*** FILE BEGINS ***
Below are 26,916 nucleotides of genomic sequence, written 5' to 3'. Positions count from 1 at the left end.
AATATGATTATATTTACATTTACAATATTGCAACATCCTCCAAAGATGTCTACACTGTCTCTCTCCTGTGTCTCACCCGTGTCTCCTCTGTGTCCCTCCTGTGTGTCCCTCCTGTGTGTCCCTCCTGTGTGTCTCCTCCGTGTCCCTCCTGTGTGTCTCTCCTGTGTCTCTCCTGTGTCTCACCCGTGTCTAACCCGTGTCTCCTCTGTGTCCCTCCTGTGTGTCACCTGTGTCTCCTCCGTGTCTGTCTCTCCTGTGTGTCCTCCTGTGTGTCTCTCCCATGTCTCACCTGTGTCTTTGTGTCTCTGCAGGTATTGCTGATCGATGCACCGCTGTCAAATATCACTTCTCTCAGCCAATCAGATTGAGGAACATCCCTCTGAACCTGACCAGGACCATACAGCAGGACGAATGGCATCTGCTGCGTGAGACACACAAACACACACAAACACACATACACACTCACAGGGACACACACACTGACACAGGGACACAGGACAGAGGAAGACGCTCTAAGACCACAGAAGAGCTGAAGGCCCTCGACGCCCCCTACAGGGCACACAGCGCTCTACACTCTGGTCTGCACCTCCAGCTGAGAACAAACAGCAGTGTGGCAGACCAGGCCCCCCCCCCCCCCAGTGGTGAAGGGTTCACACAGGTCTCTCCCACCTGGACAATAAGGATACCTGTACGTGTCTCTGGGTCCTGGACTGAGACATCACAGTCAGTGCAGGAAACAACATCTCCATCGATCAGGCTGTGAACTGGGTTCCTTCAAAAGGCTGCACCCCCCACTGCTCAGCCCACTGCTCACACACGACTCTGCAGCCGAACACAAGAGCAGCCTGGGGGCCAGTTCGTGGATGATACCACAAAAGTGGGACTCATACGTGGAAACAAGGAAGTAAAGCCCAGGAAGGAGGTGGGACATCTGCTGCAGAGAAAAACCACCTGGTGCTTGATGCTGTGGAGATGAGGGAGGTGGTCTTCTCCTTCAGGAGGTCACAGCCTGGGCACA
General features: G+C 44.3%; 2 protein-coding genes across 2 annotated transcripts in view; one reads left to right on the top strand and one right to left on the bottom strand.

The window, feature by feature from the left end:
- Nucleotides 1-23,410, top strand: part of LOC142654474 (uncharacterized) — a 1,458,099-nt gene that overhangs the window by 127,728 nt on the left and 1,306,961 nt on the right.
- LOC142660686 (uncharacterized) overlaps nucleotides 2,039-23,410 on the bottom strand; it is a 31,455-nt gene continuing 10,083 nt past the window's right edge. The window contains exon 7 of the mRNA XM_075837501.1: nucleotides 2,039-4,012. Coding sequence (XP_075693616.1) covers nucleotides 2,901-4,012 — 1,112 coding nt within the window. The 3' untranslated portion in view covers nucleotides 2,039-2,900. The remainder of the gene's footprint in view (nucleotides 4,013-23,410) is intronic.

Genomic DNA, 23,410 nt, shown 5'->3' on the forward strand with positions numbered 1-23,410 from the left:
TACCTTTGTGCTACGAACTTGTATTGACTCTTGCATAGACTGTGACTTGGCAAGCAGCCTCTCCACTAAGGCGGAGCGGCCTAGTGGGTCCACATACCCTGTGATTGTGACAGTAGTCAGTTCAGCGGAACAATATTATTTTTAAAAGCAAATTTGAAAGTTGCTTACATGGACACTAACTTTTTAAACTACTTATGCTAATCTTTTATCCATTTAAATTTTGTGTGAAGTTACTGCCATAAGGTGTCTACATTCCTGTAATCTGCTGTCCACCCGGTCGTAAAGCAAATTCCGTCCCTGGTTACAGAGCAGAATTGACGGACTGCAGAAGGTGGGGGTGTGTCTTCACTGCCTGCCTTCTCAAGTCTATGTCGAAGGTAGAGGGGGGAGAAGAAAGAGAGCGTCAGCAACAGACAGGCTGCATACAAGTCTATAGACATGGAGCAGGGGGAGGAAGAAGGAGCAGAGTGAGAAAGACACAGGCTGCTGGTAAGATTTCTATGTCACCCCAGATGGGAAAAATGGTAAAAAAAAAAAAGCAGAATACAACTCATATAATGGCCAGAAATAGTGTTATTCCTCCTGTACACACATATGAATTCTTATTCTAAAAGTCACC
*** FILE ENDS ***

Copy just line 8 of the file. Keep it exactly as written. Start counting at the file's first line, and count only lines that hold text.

TACCTTTGTGCTACGAACTTGTATTGACTCTTGCATAGACTGTGACTTGGCAAGCAGCCTCTCCACTAAGGCGGAGCGGCCTAGTGGGTCCACATACCCTGTGATTGTGACAGTAGTCAGTTCAGCGGAACAATATTATTTTTAAAAGCAAATTTGAAAGTTGCTTACATGGACACTAACTTTTTAAACTACTTATGCTAATCTTTTATCCATTTAAATTTTGTGTGAAGTTACTGCCATAAGGTGTCTACATTCCTGTAATCTGCTGTCCACCCGGTCGTAAAGCAAATTCCGTCCCTGGTTACAGAGCAGAATTGACGGACTGCAGAAGGTGGGGGTGTGTCTTCACTGCCTGCCTTCTCAAGTCTATGTCGAAGGTAGAGGGGGGAGAAGAAAGAGAGCGTCAGCAACAGACAGGCTGCATACAAGTCTATAGACATGGAGCAGGGGGAGGAAGAAGGAGCAGAGTGAGAAAGACACAGGCTGCTGGTAAGATTTCTATGTCACCCCAGATGGGAAAAATGGTAAAAAAAAAAAAGCAGAATACAACTCATATAATGGCCAGAAATAGTGTTATTCCTCCTGTACACACATATGAATTCTTATTCTAAAAGTCACC